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Antimicrob Agents Chemother. 2010 Sep;54(9):3671-7. doi: 10.1128/AAC.00581-10. Epub 2010 Jun 28.

Assessment of pandemic and seasonal influenza A (H1N1) virus susceptibility to neuraminidase inhibitors in three enzyme activity inhibition assays.

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  • 1Virus Surveillance and Diagnosis Branch, Influenza Division, National Center for Immunization and Respiratory Diseases, Centers for Disease Control and Prevention, Mail Stop G-16, 1600 Clifton Road, Atlanta, GA 30333, USA.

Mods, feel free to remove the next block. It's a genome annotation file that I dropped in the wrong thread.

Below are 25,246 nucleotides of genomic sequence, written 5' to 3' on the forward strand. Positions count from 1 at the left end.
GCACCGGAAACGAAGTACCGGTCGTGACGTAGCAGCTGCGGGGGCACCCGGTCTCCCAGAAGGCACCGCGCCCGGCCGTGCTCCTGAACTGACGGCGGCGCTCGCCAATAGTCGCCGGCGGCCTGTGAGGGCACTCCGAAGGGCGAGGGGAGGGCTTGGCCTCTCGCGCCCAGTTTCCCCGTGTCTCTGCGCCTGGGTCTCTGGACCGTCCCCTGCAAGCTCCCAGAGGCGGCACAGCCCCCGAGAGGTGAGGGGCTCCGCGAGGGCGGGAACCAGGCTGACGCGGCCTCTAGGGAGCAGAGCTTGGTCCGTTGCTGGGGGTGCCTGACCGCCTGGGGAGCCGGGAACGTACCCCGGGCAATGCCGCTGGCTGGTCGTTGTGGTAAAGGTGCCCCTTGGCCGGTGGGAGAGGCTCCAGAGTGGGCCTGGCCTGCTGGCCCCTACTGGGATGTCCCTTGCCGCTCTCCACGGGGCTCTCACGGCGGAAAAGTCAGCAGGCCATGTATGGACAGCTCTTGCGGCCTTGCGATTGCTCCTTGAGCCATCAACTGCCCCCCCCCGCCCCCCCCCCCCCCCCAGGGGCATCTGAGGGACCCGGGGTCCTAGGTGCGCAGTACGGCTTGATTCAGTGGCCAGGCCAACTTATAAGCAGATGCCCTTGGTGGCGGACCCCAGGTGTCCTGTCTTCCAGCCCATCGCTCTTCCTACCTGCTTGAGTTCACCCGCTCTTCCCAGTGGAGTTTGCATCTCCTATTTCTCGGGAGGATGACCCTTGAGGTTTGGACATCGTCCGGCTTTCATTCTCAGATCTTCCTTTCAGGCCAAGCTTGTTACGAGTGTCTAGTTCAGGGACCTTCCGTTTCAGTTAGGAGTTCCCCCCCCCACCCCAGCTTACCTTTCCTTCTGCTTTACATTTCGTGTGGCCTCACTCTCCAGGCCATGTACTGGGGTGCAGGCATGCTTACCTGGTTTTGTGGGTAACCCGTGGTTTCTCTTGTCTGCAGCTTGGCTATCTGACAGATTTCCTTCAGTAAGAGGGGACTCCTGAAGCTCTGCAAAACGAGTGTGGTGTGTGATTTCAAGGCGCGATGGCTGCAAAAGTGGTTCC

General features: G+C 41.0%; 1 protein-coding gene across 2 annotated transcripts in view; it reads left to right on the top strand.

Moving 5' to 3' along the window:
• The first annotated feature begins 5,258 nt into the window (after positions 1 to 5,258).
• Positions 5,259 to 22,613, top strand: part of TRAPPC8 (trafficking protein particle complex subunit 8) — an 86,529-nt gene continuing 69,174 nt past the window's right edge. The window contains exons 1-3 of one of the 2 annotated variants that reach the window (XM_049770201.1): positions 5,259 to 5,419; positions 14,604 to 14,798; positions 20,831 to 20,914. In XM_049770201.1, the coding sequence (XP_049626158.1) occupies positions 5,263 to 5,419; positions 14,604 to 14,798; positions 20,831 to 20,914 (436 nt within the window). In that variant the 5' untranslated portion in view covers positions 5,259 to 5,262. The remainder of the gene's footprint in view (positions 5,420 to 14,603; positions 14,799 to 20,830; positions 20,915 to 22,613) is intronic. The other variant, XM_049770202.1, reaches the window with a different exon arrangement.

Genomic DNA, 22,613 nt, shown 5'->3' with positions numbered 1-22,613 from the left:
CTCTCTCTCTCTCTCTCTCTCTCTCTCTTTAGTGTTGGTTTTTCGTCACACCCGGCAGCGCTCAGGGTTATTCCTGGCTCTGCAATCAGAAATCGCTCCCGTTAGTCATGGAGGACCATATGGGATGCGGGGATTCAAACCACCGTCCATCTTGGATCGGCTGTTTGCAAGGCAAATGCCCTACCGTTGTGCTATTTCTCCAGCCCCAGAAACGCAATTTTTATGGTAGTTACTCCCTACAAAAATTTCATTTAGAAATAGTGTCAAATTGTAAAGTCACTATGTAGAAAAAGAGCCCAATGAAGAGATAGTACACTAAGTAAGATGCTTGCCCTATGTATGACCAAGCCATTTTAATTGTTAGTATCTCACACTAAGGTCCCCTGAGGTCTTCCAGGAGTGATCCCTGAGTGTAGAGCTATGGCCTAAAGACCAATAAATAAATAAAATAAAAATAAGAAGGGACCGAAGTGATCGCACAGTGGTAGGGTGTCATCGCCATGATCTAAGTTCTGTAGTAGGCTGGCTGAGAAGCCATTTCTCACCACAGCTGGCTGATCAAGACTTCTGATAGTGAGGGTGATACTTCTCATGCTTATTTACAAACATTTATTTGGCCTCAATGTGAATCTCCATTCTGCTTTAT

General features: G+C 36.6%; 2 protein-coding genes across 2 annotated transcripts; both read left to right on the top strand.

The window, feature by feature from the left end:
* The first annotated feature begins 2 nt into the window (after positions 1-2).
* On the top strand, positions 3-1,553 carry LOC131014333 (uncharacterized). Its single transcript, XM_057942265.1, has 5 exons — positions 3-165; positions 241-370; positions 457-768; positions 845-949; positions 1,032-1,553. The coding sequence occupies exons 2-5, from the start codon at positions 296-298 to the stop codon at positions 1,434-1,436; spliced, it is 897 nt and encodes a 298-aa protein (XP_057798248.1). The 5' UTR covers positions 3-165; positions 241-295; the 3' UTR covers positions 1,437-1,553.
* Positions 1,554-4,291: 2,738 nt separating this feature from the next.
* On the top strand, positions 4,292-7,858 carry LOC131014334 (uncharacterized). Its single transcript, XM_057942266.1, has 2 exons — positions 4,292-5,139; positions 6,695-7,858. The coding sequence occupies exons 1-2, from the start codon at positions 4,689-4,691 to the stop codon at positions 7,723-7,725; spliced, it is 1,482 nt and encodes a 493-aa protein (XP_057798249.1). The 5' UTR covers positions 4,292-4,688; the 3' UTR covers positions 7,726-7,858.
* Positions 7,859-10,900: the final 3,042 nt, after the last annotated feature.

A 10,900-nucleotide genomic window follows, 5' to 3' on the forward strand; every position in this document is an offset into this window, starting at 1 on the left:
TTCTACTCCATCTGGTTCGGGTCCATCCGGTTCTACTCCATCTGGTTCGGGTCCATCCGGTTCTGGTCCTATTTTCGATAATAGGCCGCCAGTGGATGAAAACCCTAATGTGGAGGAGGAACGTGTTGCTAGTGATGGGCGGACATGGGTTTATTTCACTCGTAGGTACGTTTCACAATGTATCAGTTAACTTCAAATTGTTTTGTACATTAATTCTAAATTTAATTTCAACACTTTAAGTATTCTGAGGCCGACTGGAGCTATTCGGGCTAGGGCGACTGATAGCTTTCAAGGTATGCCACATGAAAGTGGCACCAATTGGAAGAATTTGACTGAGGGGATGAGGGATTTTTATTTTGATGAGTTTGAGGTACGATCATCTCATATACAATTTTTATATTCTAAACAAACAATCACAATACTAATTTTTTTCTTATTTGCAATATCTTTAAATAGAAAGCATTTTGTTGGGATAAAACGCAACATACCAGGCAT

The neuraminidase inhibitors (NAIs) zanamivir and oseltamivir are currently the only antiviral drugs effective for the treatment and prophylaxis of 2009 pandemic influenza A (H1N1) virus infections. The proven potential of these viruses to acquire NAI resistance during treatment emphasizes the need to assess their NAI susceptibility. The 50% inhibitory concentrations (IC(50)s) are known to vary depending on the neuraminidase inhibition (NI) test used; however, few side-by-side comparisons of different NI assays have been done. In the present study, a panel of 11 isolates representing 2009 seasonal and pandemic influenza H1N1 viruses, including oseltamivir-resistant H275Y variants, were tested in three functional NI assays: chemiluminescent (CL), fluorescent (FL), and colorimetric (CM). The sensitivities of the viruses to zanamivir, oseltamivir, and three investigational NAIs (peramivir, R-125489, and A-315675) were assessed. All isolates with the exception of H275Y variants were sensitive to all five NAIs by all three NI assays. The H275Y variants showed substantially elevated IC(50)s against oseltamivir and peramivir. The three NI assays generally yielded consistent results; thus, the choice of NI assay does not appear to affect conclusions based on drug susceptibility surveillance. Each assay, however, offers certain advantages compared to the others: the CL assay required less virus volume and the FL assay provided the greatest difference in the IC(50)s between the wild type and the variants, whereas the IC(50)s obtained from the CM assay may be the most predictive of the drug concentrations needed to inhibit enzyme activity in humans. It would be desirable to develop an NI assay which combines the advantages of all three currently available assays but which lacks their shortcomings.

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